Dick Fedorcio at the Leveson inquiry

Dick Fedorcio: 'The News of the World was one of the most challenging media outlets to deal with'

A Metropolitan police communications chief under investigation about his links to former News of the World executive Neil Wallis has told the Leveson inquiry that there was "no indication" that Wallis was not a suitable candidate for a contract at the police force.

In written evidence, Met director of public affairs Dick Fedorcio said: "I felt there were no reasons as to why I should not go ahead and discuss the possibility of engaging the services of Neil Wallis."

Wallis is a former executive editor of the News of the World and was paid £24,000 by the Met for communications advice between October 2009 and September 2010. He was arrested on suspicion of phone hacking last July.

Fedorcio, who is in charge of the Metropolitan police's media strategy, is on extended leave pending an Independent Police Complaints Commission investigation into the awarding of the contract to Wallis. The communications chief was criticised by MPs last July for apparently demonstrating "no due diligence" in conducting proper checks on Wallis before he was given the job by Scotland Yard.

Fedorcio wrote in his evidence to the inquiry: "On a professional basis, Neil Wallis fully met my requirements; we knew nothing about Neil Wallis that would be to his detriment; there was no indication that he was suspected of involvement in criminality - he had never been named, implicated or questioned regarding phone hacking; he had never been required to resign over the issue at the paper; the phone-hacking investigation was closed; and, Nell Wallis was no longer employed by the News of the World and was now setting up his own media business.

"In addition John Yates told me that he had spoken to Neil Wallis to ask if there was anything that was going to emerge at any point about phone hacking that could ’embarrass the MPS, me, him or the commissioner’. John Yates had received ’categorical assurances that this was the case’.

"I did not believe that personal vetting was necessary, and it was never raised with me by anyone else"
He added: "Neil Wallis never had unescorted access to our premises, and the matters discussed or advised on were all matters of public record. His role did not cover any operational or investigative matters. He had no access to any MPS systems. Therefore I did not believe that personal vetting was necessary, and it was never raised with me by anyone else.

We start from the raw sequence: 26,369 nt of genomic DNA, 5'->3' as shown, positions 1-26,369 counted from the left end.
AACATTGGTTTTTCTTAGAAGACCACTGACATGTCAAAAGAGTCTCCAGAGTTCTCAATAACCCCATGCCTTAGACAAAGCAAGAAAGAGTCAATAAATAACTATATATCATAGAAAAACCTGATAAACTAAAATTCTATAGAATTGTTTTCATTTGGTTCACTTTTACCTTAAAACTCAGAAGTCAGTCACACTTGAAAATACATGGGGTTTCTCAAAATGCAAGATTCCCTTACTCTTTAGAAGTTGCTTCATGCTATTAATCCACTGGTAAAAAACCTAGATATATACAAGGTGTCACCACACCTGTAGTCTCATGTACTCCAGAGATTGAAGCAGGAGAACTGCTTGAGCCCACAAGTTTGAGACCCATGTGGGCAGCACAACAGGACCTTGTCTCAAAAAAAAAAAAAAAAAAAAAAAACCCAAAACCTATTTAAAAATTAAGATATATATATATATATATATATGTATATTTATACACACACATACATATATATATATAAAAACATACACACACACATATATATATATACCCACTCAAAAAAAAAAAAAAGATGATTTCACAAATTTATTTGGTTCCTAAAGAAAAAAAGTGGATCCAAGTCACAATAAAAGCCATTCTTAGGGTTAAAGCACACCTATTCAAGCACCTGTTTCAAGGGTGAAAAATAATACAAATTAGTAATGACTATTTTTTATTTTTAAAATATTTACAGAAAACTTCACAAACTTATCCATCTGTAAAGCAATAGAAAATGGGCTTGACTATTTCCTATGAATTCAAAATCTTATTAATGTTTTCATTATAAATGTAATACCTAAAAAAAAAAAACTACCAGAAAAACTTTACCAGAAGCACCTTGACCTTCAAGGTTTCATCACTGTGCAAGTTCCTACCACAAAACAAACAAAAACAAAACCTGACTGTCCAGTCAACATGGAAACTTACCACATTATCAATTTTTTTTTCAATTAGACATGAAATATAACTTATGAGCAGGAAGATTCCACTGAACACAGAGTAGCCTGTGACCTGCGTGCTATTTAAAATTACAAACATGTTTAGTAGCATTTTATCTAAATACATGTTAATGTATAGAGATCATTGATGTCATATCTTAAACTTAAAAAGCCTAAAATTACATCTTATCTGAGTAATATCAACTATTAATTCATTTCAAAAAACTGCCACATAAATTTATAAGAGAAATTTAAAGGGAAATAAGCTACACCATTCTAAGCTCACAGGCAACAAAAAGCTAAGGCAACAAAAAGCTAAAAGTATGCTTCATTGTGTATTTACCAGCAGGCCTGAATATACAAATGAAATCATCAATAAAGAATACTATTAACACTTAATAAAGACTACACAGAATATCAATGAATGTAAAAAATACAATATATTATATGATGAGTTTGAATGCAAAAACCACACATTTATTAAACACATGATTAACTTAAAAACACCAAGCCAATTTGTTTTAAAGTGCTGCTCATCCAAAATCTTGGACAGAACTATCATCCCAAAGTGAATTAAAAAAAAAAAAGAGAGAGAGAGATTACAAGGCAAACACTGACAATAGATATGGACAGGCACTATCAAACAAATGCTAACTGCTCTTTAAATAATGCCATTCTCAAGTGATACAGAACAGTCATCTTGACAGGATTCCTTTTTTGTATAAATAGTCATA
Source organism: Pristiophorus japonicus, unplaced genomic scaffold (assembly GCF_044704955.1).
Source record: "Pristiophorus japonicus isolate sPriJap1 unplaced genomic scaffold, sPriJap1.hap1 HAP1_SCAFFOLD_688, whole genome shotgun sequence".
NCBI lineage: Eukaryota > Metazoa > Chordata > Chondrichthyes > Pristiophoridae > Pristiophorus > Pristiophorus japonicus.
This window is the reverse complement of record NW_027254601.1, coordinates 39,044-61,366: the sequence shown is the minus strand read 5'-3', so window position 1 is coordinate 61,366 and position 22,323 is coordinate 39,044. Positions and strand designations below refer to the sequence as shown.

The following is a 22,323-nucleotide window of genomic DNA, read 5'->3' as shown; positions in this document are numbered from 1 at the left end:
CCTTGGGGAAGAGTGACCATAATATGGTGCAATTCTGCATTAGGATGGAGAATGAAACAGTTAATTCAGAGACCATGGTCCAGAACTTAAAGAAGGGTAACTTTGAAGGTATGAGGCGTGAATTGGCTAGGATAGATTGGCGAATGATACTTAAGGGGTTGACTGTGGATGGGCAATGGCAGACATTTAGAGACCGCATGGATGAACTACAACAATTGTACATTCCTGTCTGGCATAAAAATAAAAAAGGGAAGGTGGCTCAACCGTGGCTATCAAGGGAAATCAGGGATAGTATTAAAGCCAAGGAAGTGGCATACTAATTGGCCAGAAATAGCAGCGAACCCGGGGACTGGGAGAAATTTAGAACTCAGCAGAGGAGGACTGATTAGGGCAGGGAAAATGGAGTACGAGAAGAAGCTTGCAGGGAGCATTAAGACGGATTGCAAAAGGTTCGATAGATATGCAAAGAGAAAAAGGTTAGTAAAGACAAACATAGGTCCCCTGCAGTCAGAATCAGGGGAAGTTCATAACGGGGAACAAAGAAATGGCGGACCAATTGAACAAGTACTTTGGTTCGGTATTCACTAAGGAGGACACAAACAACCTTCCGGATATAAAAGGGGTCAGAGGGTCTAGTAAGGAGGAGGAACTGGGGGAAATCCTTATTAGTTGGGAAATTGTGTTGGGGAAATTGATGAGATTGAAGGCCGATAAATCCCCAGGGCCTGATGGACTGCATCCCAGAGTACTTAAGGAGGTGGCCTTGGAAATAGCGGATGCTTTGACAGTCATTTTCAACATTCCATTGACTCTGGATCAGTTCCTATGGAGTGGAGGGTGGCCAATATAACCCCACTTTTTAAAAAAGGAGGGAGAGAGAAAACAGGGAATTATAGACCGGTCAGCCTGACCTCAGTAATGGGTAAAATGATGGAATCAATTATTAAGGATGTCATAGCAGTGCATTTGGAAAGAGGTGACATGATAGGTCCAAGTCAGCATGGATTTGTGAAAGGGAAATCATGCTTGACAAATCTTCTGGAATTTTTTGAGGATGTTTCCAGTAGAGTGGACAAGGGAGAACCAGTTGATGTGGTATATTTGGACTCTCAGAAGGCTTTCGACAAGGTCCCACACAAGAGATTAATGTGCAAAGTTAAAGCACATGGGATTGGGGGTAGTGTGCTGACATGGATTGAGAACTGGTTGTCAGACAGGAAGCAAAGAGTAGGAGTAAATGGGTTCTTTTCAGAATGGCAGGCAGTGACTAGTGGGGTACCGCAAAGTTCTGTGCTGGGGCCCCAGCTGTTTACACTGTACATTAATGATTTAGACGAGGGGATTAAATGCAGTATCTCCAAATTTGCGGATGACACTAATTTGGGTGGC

"I first became aware that Neil Wallis was of interest to the MPS in relation to phone hacking on the day of his arrest. I discussed with the commissioner how we should make public the details of the MPS contract without compromising the phone-hacking investigation or Mr Wallis.

"The commissioner advised me that, because of my involvement in awarding the contract, I should not be involved in any decisions on this and it should be left to the deputy commissioner and my deputy director."

On the wider issue of dealing with the News of the World, Fedorcio added: "The News of the World was one of the most challenging media outlets to deal with because of the nature and content of their coverage, propensity for sting operations and their reluctance to approach the MPS with questions or requests for operational support until the last minute on a Saturday.

"This was fuelled by a lack of trust and the fear that their exclusive story would be undermined by premature police intervention or leaked to another media outlet. From an MPS perspective this was not a satisfactory situation."

Earlier today, a Scotland Yard communications officer who handled media queries about the phone-hacking investigation admitted that the Metropolitan Police press office might have inadvertently misled journalists.

Senior information officer Sara Cheesley told the Leveson inquiry that the lines being given to the media about the extent of voicemail interception and the police operation were only as good as the information the press officers received from the operational side of the force.

Asked if, between the Guardian breaking the hacking story in summer 2009 and arrests being made in 2011, the media might have been inadvertently misled, Cheesley replied: "Yes, clearly."

She said: "We can only draft press lines based on the information we're given from the operational side. If it transpires there is information that moves those press lines on then yes."

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